United States v. Clifton Patterson


OPINION FILED - THE COURT: WILLIAM JAY RILEY, KERMIT E. BYE and MICHAEL J. MELLOY. Michael J. Melloy, Authoring Judge (PUBLISHED) [3932447] [11-3106]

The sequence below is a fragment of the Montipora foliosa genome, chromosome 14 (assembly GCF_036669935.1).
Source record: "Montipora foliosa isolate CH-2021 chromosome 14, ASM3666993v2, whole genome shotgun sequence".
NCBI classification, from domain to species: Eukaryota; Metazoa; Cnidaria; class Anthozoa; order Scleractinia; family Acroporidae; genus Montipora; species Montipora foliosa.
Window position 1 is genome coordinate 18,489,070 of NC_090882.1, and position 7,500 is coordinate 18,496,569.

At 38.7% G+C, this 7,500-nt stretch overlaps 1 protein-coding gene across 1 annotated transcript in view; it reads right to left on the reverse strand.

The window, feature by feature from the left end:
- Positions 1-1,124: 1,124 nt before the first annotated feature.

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United States Court of Appeals FOR THE EIGHTH CIRCUIT ___________ No. 11-3106 ___________ United States of America, Plaintiff - Appellee, v. Clifton Patterson, Defendant - Appellant. * * * * * * * * * Appeal from the United States District Court for the District of North Dakota. ___________ Submitted: May 18, 2012 Filed: July 17, 2012 ___________ Before RILEY, Chief Judge, BYE and MELLOY, Circuit Judges. ___________ MELLOY, Circuit Judge. Clifton Patterson was found guilty of aiding and abetting the use and carrying of a firearm during a crime of violence in violation of 18 U.S.C. § 924(c)(1), and possession of a firearm by a convicted felon in violation of 18 U.S.C. §§ 922(g)(1), 924(a)(2). Prior to trial, Patterson had also pled guilty to bank robbery in violation of 18 U.S.C. § 2113(a). On appeal, Patterson alleges that prosecutorial misconduct during closing argument requires reversal of his firearm convictions and a new trial on the merits. For the reasons stated below, we affirm. Appellate Case: 11-3106 Page: 1 Date Filed: 07/17/2012 Entry ID: 3932447 I. On December 10, 2009, the government filed a seven-count superseding indictment charging Patterson and co-defendants William Collins and Debra Jensen with several offenses stemming from a bank robbery that occurred in Gilby, North Dakota. On May 31, 2011, Patterson entered an open guilty plea to count one of the indictment for bank robbery. At that time, he did not enter a plea under count two, for use and carrying of a firearm during and in relation to a crime of violence, or under count three, for possession of a firearm by a convicted felon. On July 28, 2011, the government filed an information certifying Patterson had been convicted of six prior violent felonies. The government indicated its intent to seek an enhanced sentence of life imprisonment for count two under 18 U.S.C. § 3559(c)(1). Patterson's trial on the firearm charges took place over three days in August 2011. Video surveillance from the day of the robbery, as well as the testimony of the bank teller present on that day, established that Patterson had carried into the bank and pointed at the teller what appeared to be a handgun. However, it was ultimately determined that Patterson had been carrying a BB gun pistol, which does not qualify as a firearm under federal law. Collins, on the other hand, brought into the bank a sawed-off shotgun, which does qualify as a firearm, and stood with it in the bank while Patterson filled bags with money. Collins testified that Patterson had originally suggested obtaining a shotgun,1 had sawed off the barrel, and had planned to use it during the robbery. On the way to the robbery, Collins and Patterson both drove separate stolen vehicles part of the way before driving together to the bank. Collins said that both the shotgun and the BB gun were in the vehicle driven by Patterson. It wasn't until the last minute outside 1 Because both Patterson and Collins were prior felons, Jensen was the one who actually purchased the gun. -2- Appellate Case: 11-3106 Page: 2 Date Filed: 07/17/2012 Entry ID: 3932447 the bank, according to Collins, that Patterson decided Collins should take the shotgun while Patterson would put the money in the bag. The two men left the bank together and, after switching cars once again, returned to Collins's apartment. Collins testified that, sometime after the robbery, Jensen and Patterson disposed of the shotgun, which was never recovered. Patterson did not testify at trial, and much of his defense was dedicated to undermining the credibility of Collins's testimony. During closing argument, the prosecutor made two arguments that Patterson contends were improper. The first comment occurred while the prosecutor was addressing the evidence that Patterson had aided and abetted the use of the shotgun. The prosecutor told the jury that Patterson and Collins both "walk[ed] in the bank—really, ladies and gentlemen, they both walk[ed] into the bank and is there any possible conception that Mr. Patterson didn't aid and abet the use of [the shotgun], didn't know what was going to happen? There's no evidence of that. The evidence is the exact opposite." Defense counsel immediately objected and suggested that the government was improperly "asking if there is evidence that Mr. Patterson is innocent. And of course Mr. Patterson has no burden to prove his innocence, and I think this line of argument is shifting the burden of proof in an improper direction." With the jury still in the courtroom, the district court2 acknowledged defense counsel's concern but overruled its objection, stating: Your statement on the law is correct. The defendant is under no obligation to prove anything and the jury's been instructed on that. Anytime you argue about the absence of evidence you can fall into that trap. However, if you follow the Court's instructions mere absence of evidence is a fact that can establish a fact under certain circumstances. 2 The Honorable Ralph R. Erickson, United States District Judge for the District of North Dakota. -3- Appellate Case: 11-3106 Page: 3 Date Filed: 07/17/2012 Entry ID: 3932447 I don't think that [the prosecutor's] argument has crossed the line. I would just ask [the prosecutor] to be careful as [it] sets forth the argument, and I'll instruct the jury just to remember that the burden does not ever shift to the defendant to prove his innocence. The second comment occurred during part of the government's rebuttal. The defense had used much of its own closing argument to attack Collins's credibility and cast doubt on Patterson's purported possession of the shotgun before and after the robbery. The government's rebuttal therefore focused in part on defense counsel's credibility attacks. At one point, the prosecutor referenced a defense argument that questioned whether any evidence other than Collins's testimony showed that Patterson was in a car with the shotgun. The prosecutor suggested to the jury that defense counsel was "[t]rying to confuse you about the simple issue about these two individuals entering the bank, using a shotgun to rob the bank and the store and all he's doing is trying to confuse you." The prosecutor went on to address various arguments that the defense had used to undermine Collins's credibility and continued to assert they were not relevant to the case. The prosecutor concluded by telling the jury, "the facts here are simple. . . . They both have the same intent. They both assisted in the same acts, and one of those acts was using this shotgun." On August 11, 2011, a jury acquitted Patterson of using or carrying of the firearm, but it found him guilty under count two of aiding and abetting the use and carrying of the shotgun. The jury also found Patterson guilty under count three. He was sentenced to the statutory maximum 240-month sentence under count one and a concurrent 262-month sentence under count three. Pursuant to the mandatory penalty in § 3559(c)(1), Patterson was sentenced to life imprisonment under count two. -4- Appellate Case: 11-3106 Page: 4 Date Filed: 07/17/2012 Entry ID: 3932447 II. "A trial court is vested with broad discretion in controlling closing arguments and we will reverse only on a showing of abuse of discretion." United States v. Coutentos, 651 F.3d 809, 821 (8th Cir. 2011) (internal quotation marks omitted). Where a prosecutor makes improper comments during closing arguments, "we consider the cumulative effect of the improprieties, the strength of the evidence against the defendant, and whether the district court took any curative action." United States v. Swift, 623 F.3d 618, 623 (8th Cir. 2010) (internal quotation marks omitted). "'It is well established that the Fifth Amendment forbids either comment by the prosecution on the accused's silence or instructions by the court that such silence is evidence of guilt.'" United States v. Sandstrom, 594 F.3d 634, 661 (8th Cir. 2010) (quoting United States v. Gardner, 396 F.3d 987, 988 (8th Cir. 2005)). Improper comment on a defendant's decision not to testify can be indirect. "When the prosecutor has neither directly commented on the defendant's silence, nor demonstrated an intent to draw attention to that silence, the issue is whether the jury would naturally and necessarily understand the comments as highlighting the defendant's failure to testify." Gardner, 396 F.3d at 989 (internal quotation marks omitted). Furthermore, the government "may not improperly suggest that the defendant has the burden to produce evidence." United States v. Burns, 432 F.3d 856, 861 (8th Cir. 2005) (internal quotation marks omitted). Patterson argues that the prosecutor's comments improperly drew attention to the lack of evidence showing Patterson's innocent state of mind, which could only have been introduced by his own testimony. See United States v. Triplett, 195 F.3d 990, 995 (8th Cir. 1999) (reversing a conviction because prosecutor improperly commented on the absence of evidence where the defendant alone possessed the information necessary to contradict the government's case). Assuming that this -5- Appellate Case: 11-3106 Page: 5 Date Filed: 07/17/2012 Entry ID: 3932447 comment was improper, however, we do not believe that it could reasonably have affected the jury's verdict. Any prejudice caused by the prosecutor's isolated comment was sufficiently cured by the district court's immediate statement to the jury and its final jury instructions. See United States v. Chase, 451 F.3d 474, 481 (8th Cir. 2006) (assuming prosecutor's isolated comments were improper, no prejudice occurred when the court gave an immediate curative instruction). Following defense counsel's objection to the comment, the district court gave an immediate curative instruction in open court, stating that the defendant never had a burden to prove his innocence. In the final jury instructions, the court twice stated that the defendant did not have a burden to prove his innocence. The court also explained that the jury could not even consider Patterson's failure to testify in its deliberation. Moreover, unlike a case such as Chase, where the complained-of comments came during rebuttal argument when the defense had no opportunity to respond to them, Patterson's counsel had a full opportunity to address the burden of proof during his own closing statement. Patterson argues that the district court's curative actions were insufficient because its statement in open court that the "absence of evidence is a fact that can establish a fact under certain circumstances" was confusing, and therefore may have led the jury to improperly believe that Patterson had a duty to introduce exculpatory evidence. We disagree. In addition to its three separate statements that Patterson did not have a burden to prove his innocence, the district court also included in the final jury instructions a statement that "[t]he presumption of innocence alone is sufficient to find the defendant not guilty and can be overcome only if the Government proves, beyond a reasonable doubt, each element of the crime charged." Jurors are presumed to follow the court's instructions. United States v. Smith, 508 F.3d 861, 866 (8th Cir. 2007). We believe the district court's instructions were sufficient to cure the prosecutor's isolated improper comment and to prevent any prejudice to Patterson. -6- Appellate Case: 11-3106 Page: 6 Date Filed: 07/17/2012 Entry ID: 3932447 III. Patterson next argues that during its rebuttal argument, the government improperly attacked the integrity of defense counsel. According to Patterson, the prosecutor's statement to the jury that defense counsel was "trying to confuse" it about a "simple issue" improperly drew attention to defense counsel's conduct and therefore requires reversal. Patterson did not make a contemporaneous objection during trial, so we review for plain error. United States v. Jewell, 614 F.3d 911, 927 (8th Cir. 2010). Under plain error review, relief is available only if the defendant shows: "(1) an error; (2) that is plain; and (3) that affects substantial rights." United States v. Lomeli, 596 F.3d 496, 504 (8th Cir. 2010) (internal quotation marks omitted). Citing United States v. Holmes, 413 F.3d 770 (8th Cir. 2005), Patterson argues that this court has previously reversed a conviction where a prosecutor improperly told the jury that defense counsel, in effect, was trying to confuse the jury. Patterson's argument stretches our holding in Holmes beyond recognition. Patterson is correct that the prosecutor in Holmes made comments about the defense counsel using "smoke and mirrors" and wanting to "distract" the jury. Id. at 775. However, these comments were part of a series of statements directed personally at the defense counsel, which culminated in multiple comments that "he" and "they" (presumably referring to defense counsel and the defendant) needed to "get their stories straight." Id. We interpreted these comments as an accusation that defense counsel was "conspiring with the defendant to fabricate testimony," and concluded that they "encourage[d] the jury to focus on the conduct and role of [the defendant's] attorney rather than on the evidence of [the defendant's] guilt." Id. The comments made by the prosecutor in this case do not rise to the level of those in Holmes. Rather than disparaging defense counsel by describing his arguments as "trying to confuse" the jury, the full context of the prosecutor's rebuttal -7- Appellate Case: 11-3106 Page: 7 Date Filed: 07/17/2012 Entry ID: 3932447 shows that he was attempting to distinguish the defense's attack on Collins's credibility from the uncontroverted facts of the case. The prosecutor made reference to multiple credibility attacks made by the defense counsel, and each time tried to portray them as irrelevant to the fact of the use of the shotgun during the robbery. "It is not improper for the government to comment on its interpretation of the evidence." Jewell, 614 F.3d at 928 (finding no plain error in a prosecutor's statement that a "smoke and mirrors" defense was misleading the jury because the "comments referred to the prosecutor's view of the strength of the theory of defense, and did not suggest fabrication of testimony"). We find no plain error in the prosecutor's comments. IV. Accordingly, we affirm the decision of the district court. ______________________________ -8- Appellate Case: 11-3106 Page: 8 Date Filed: 07/17/2012 Entry ID: 3932447